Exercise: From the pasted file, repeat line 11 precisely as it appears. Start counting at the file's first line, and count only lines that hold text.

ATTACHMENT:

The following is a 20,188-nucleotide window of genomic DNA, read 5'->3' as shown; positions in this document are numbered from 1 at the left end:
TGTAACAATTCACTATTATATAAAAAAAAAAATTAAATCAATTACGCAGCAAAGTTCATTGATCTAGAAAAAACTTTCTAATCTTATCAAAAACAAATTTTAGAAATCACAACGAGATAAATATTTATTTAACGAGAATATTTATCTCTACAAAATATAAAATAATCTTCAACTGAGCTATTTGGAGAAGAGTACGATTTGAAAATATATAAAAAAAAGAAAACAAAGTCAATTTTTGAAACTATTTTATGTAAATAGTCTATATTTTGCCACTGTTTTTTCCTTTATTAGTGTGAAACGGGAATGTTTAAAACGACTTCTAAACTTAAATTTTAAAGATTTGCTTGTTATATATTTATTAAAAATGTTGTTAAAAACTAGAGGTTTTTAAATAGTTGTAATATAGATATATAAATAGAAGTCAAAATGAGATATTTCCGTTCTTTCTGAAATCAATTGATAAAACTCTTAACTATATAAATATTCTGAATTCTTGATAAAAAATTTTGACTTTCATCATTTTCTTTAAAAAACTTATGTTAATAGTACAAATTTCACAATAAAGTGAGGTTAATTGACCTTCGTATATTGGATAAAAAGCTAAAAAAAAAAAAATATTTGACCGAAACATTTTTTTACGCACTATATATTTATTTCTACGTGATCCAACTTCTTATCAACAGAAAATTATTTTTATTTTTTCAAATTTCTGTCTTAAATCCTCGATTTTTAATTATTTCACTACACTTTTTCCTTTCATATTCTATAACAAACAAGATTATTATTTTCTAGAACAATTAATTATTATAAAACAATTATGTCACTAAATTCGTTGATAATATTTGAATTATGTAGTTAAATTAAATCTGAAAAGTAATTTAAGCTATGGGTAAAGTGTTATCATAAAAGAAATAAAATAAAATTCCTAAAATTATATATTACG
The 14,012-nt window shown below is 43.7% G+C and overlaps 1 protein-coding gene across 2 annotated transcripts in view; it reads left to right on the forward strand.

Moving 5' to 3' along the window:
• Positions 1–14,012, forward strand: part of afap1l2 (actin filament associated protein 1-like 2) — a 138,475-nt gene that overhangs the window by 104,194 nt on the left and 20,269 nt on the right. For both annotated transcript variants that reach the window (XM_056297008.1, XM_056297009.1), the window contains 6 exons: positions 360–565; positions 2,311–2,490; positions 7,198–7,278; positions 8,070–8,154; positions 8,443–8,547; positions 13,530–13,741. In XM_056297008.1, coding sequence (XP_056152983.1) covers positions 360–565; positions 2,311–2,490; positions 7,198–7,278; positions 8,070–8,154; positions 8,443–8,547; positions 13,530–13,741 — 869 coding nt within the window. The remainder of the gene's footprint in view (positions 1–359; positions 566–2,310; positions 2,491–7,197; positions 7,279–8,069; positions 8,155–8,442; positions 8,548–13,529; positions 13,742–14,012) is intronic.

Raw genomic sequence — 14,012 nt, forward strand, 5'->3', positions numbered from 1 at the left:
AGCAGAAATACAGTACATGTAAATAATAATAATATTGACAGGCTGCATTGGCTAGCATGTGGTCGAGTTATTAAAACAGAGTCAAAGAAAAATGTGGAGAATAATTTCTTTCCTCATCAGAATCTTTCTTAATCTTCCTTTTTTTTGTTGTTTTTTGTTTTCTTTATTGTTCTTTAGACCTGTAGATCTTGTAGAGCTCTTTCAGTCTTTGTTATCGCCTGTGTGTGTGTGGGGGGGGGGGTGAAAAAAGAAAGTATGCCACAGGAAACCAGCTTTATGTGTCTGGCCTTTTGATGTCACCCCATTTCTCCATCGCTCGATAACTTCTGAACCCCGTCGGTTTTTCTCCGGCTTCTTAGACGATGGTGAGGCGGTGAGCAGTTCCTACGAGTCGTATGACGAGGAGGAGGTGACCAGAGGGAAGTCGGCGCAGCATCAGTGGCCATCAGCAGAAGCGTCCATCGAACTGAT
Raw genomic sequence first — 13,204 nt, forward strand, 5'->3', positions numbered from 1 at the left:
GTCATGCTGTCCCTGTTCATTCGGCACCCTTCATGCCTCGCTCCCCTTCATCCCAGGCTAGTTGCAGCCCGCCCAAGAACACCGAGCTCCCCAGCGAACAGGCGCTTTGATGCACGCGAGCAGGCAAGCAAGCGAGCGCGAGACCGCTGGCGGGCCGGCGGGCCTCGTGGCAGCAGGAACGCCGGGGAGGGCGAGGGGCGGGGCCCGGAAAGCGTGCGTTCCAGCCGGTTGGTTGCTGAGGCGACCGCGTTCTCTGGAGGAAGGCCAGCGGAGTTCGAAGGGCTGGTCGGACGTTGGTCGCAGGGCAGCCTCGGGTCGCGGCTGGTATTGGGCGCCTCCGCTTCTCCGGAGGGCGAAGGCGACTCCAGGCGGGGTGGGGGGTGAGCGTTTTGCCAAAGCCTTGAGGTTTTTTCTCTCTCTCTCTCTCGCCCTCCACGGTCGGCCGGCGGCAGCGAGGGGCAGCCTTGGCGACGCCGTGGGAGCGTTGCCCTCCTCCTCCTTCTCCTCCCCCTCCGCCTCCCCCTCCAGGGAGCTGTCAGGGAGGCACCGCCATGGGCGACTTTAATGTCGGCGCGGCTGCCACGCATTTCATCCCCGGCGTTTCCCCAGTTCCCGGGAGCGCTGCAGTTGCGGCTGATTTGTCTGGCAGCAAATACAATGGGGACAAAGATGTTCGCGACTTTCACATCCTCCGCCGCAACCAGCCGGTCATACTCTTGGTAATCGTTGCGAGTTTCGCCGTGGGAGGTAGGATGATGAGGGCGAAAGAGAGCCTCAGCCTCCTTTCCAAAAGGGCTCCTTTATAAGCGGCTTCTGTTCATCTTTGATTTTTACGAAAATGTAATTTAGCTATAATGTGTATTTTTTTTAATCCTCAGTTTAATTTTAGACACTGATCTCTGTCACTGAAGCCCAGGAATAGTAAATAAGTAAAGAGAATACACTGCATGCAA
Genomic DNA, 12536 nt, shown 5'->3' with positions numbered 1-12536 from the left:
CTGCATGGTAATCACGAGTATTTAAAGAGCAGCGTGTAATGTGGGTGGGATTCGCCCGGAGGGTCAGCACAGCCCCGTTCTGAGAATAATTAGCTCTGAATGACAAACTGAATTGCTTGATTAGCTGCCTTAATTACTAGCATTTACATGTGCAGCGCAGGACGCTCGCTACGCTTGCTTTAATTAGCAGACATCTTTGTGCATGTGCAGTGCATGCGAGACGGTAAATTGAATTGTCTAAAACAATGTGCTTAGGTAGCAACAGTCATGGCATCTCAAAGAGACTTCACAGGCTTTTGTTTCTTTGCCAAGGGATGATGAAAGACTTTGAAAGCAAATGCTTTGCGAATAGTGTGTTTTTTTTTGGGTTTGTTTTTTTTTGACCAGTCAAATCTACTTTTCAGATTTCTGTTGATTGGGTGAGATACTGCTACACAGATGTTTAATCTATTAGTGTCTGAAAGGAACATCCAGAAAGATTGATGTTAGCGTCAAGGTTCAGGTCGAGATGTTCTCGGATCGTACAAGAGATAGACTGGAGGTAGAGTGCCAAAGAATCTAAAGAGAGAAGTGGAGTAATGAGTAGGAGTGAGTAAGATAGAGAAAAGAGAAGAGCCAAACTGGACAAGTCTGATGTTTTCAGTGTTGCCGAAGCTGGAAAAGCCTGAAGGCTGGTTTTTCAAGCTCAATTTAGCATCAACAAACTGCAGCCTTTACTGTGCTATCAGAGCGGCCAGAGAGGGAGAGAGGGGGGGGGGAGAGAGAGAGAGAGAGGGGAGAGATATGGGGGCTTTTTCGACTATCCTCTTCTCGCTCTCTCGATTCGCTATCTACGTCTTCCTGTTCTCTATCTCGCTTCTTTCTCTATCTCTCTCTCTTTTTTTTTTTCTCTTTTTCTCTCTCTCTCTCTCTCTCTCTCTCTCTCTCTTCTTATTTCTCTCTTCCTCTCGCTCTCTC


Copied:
CTGCATGGTAATCACGAGTATTTAAAGAGCAGCGTGTAATGTGGGTGGGATTCGCCCGGAGGGTCAGCACAGCCCCGTTCTGAGAATAATTAGCTCTGAATGACAAACTGAATTGCTTGATTAGCTGCCTTAATTACTAGCATTTACATGTGCAGCGCAGGACGCTCGCTACGCTTGCTTTAATTAGCAGACATCTTTGTGCATGTGCAGTGCATGCGAGACGGTAAATTGAATTGTCTAAAACAATGTGCTTAGGTAGCAACAGTCATGGCATCTCAAAGAGACTTCACAGGCTTTTGTTTCTTTGCCAAGGGATGATGAAAGACTTTGAAAGCAAATGCTTTGCGAATAGTGTGTTTTTTTTTGGGTTTGTTTTTTTTTGACCAGTCAAATCTACTTTTCAGATTTCTGTTGATTGGGTGAGATACTGCTACACAGATGTTTAATCTATTAGTGTCTGAAAGGAACATCCAGAAAGATTGATGTTAGCGTCAAGGTTCAGGTCGAGATGTTCTCGGATCGTACAAGAGATAGACTGGAGGTAGAGTGCCAAAGAATCTAAAGAGAGAAGTGGAGTAATGAGTAGGAGTGAGTAAGATAGAGAAAAGAGAAGAGCCAAACTGGACAAGTCTGATGTTTTCAGTGTTGCCGAAGCTGGAAAAGCCTGAAGGCTGGTTTTTCAAGCTCAATTTAGCATCAACAAACTGCAGCCTTTACTGTGCTATCAGAGCGGCCAGAGAGGGAGAGAGGGGGGGGGGAGAGAGAGAGAGAGAGGGGAGAGATATGGGGGCTTTTTCGACTATCCTCTTCTCGCTCTCTCGATTCGCTATCTACGTCTTCCTGTTCTCTATCTCGCTTCTTTCTCTATCTCTCTCTCTTTTTTTTTTTCTCTTTTTCTCTCTCTCTCTCTCTCTCTCTCTCTCTCTCTTCTTATTTCTCTCTTCCTCTCGCTCTCTC